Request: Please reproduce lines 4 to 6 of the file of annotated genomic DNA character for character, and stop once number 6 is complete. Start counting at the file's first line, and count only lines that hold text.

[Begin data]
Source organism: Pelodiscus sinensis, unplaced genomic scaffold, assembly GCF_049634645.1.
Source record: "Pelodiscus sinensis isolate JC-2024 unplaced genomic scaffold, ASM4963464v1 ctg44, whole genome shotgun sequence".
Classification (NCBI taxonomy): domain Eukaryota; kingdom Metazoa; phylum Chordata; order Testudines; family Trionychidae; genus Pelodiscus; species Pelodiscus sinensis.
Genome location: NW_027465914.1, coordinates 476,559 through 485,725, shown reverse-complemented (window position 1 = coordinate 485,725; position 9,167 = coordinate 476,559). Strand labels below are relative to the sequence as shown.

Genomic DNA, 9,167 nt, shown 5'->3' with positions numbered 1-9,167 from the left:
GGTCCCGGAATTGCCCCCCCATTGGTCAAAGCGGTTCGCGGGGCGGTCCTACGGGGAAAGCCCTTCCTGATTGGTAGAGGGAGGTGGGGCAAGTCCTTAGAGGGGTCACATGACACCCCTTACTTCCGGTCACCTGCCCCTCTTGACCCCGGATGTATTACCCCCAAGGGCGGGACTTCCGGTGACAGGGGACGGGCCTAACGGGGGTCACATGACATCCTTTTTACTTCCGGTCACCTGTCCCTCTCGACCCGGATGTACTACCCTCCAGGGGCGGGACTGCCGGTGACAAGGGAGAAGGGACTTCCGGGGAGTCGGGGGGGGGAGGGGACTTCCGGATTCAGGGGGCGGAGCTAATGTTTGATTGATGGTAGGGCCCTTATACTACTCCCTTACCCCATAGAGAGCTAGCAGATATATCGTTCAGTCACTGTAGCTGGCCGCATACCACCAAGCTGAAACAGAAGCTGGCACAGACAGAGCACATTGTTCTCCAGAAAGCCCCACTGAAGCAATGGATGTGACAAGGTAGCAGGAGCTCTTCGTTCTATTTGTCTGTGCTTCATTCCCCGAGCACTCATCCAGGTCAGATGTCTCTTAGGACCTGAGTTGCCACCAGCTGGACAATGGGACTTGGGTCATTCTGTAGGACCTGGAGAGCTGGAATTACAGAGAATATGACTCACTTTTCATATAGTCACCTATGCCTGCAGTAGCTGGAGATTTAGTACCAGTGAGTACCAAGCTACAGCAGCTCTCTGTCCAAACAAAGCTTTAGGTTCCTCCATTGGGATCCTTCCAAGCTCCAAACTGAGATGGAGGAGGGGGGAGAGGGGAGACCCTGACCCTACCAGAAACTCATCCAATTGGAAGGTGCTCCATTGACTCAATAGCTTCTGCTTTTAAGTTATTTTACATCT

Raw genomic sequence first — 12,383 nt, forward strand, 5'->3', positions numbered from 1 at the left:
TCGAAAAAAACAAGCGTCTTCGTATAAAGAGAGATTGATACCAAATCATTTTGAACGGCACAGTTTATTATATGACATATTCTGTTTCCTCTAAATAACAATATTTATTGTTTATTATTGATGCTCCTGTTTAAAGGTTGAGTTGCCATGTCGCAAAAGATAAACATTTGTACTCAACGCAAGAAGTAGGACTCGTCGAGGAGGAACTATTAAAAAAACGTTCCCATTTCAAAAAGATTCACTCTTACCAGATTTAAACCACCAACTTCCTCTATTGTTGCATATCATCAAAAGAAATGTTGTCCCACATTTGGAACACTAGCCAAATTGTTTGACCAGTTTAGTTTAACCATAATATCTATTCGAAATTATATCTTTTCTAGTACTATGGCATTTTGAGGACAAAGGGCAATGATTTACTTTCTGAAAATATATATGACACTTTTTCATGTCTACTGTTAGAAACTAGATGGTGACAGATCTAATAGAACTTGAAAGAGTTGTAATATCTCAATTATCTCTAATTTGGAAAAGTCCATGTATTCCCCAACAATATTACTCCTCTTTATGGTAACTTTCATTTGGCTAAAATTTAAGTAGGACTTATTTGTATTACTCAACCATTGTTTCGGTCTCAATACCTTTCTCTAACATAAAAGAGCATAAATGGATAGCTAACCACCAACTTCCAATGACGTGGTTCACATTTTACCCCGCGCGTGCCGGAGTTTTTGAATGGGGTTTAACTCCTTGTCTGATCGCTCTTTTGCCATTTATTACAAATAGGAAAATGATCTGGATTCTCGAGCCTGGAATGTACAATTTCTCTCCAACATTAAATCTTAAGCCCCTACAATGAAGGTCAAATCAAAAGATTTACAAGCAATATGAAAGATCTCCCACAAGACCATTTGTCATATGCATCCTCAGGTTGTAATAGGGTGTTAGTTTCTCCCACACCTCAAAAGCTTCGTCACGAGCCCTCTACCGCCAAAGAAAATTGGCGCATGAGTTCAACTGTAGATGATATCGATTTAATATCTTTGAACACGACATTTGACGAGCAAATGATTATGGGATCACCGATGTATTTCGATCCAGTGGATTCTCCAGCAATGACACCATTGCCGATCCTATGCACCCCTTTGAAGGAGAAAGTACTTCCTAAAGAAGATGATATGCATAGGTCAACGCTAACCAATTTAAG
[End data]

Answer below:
Genome location: NW_027465914.1, coordinates 476,559 through 485,725, shown reverse-complemented (window position 1 = coordinate 485,725; position 9,167 = coordinate 476,559). Strand labels below are relative to the sequence as shown.

Genomic DNA, 9,167 nt, shown 5'->3' with positions numbered 1-9,167 from the left:
GGTCCCGGAATTGCCCCCCCATTGGTCAAAGCGGTTCGCGGGGCGGTCCTACGGGGAAAGCCCTTCCTGATTGGTAGAGGGAGGTGGGGCAAGTCCTTAGAGGGGTCACATGACACCCCTTACTTCCGGTCACCTGCCCCTCTTGACCCCGGATGTATTACCCCCAAGGGCGGGACTTCCGGTGACAGGGGACGGGCCTAACGGGGGTCACATGACATCCTTTTTACTTCCGGTCACCTGTCCCTCTCGACCCGGATGTACTACCCTCCAGGGGCGGGACTGCCGGTGACAAGGGAGAAGGGACTTCCGGGGAGTCGGGGGGGGGAGGGGACTTCCGGATTCAGGGGGCGGAGCTAATGTTTGATTGATGGTAGGGCCCTTATACTACTCCCTTACCCCATAGAGAGCTAGCAGATATATCGTTCAGTCACTGTAGCTGGCCGCATACCACCAAGCTGAAACAGAAGCTGGCACAGACAGAGCACATTGTTCTCCAGAAAGCCCCACTGAAGCAATGGATGTGACAAGGTAGCAGGAGCTCTTCGTTCTATTTGTCTGTGCTTCATTCCCCGAGCACTCATCCAGGTCAGATGTCTCTTAGGACCTGAGTTGCCACCAGCTGGACAATGGGACTTGGGTCATTCTGTAGGACCTGGAGAGCTGGAATTACAGAGAATATGACTCACTTTTCATATAGTCACCTATGCCTGCAGTAGCTGGAGATTTAGTACCAGTGAGTACCAAGCTACAGCAGCTCTCTGTCCAAACAAAGCTTTAGGTTCCTCCATTGGGATCCTTCCAAGCTCCAAACTGAGATGGAGGAGGGGGGAGAGGGGAGACCCTGACCCTACCAGAAACTCATCCAATTGGAAGGTGCTCCATTGACTCAATAGCTTCTGCTTTTAAGTTATTTTACATCT